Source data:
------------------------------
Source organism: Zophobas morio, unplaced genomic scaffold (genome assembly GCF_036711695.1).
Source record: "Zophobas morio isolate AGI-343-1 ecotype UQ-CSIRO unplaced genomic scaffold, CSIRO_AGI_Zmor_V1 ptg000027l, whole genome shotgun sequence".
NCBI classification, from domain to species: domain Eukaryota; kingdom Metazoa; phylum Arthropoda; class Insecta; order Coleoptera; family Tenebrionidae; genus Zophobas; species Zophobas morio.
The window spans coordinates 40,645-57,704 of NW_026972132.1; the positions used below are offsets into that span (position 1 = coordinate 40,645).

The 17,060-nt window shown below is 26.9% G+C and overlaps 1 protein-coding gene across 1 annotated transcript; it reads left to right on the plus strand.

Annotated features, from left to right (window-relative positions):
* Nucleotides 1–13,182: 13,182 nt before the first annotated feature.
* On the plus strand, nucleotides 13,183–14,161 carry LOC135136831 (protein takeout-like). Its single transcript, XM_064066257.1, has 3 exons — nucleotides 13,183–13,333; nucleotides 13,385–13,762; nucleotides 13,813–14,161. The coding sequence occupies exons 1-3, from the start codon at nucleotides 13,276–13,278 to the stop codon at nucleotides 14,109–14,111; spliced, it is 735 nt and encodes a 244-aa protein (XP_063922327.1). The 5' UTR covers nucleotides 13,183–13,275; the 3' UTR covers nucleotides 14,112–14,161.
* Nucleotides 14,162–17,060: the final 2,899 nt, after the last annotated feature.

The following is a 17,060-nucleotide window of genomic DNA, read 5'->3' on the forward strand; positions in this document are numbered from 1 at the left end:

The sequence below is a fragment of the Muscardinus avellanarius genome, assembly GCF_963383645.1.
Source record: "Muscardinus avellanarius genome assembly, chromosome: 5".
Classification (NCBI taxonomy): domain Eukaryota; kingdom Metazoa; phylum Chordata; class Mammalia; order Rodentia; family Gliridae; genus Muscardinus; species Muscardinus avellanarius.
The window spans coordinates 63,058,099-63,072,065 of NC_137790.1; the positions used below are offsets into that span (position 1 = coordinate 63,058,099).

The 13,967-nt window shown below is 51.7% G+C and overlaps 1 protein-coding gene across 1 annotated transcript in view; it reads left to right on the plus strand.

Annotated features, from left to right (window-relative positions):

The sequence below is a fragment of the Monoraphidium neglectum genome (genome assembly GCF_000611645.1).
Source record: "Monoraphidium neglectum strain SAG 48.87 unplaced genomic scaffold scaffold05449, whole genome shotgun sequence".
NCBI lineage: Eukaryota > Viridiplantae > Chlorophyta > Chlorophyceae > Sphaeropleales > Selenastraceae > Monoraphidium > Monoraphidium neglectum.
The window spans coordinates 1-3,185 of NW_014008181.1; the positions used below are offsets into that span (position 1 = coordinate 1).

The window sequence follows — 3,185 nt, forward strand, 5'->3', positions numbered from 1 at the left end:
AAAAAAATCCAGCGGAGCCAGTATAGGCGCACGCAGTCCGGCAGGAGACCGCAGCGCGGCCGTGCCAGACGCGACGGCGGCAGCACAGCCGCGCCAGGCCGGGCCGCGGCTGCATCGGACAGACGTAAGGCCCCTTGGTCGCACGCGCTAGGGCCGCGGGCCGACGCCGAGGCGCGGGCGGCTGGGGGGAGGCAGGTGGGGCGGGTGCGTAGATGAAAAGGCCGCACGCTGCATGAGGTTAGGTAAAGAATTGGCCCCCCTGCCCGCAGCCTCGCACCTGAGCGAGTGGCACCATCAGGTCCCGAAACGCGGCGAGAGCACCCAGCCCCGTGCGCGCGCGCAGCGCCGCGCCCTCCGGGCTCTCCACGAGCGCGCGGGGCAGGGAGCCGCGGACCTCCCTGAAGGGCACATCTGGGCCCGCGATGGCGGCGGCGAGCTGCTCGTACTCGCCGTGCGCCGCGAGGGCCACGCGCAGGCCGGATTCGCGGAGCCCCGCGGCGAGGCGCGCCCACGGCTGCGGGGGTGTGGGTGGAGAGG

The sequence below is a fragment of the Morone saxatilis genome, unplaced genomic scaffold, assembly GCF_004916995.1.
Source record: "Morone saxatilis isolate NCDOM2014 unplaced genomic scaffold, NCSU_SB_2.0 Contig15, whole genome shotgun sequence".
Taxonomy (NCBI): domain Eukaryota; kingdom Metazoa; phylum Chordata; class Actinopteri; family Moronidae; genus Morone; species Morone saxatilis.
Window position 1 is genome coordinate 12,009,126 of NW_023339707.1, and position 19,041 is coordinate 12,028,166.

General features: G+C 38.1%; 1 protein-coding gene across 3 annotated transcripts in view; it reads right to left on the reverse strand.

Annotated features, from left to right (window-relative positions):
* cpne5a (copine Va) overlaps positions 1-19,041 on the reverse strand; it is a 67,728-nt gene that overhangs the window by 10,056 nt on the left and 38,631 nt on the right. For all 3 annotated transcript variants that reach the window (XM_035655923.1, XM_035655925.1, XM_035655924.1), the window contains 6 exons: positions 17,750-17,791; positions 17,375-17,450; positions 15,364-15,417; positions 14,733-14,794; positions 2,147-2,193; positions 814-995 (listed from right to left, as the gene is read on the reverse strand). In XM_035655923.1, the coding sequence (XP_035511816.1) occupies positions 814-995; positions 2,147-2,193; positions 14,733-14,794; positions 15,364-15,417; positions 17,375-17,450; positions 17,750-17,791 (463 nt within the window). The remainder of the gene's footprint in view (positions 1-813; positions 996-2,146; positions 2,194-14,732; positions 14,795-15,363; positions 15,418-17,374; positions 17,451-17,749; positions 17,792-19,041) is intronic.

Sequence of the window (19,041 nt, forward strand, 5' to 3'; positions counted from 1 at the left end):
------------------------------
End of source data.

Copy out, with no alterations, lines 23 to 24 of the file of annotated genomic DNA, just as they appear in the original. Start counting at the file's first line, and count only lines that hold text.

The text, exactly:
The sequence below is a fragment of the Morone saxatilis genome, unplaced genomic scaffold, assembly GCF_004916995.1.
Source record: "Morone saxatilis isolate NCDOM2014 unplaced genomic scaffold, NCSU_SB_2.0 Contig15, whole genome shotgun sequence".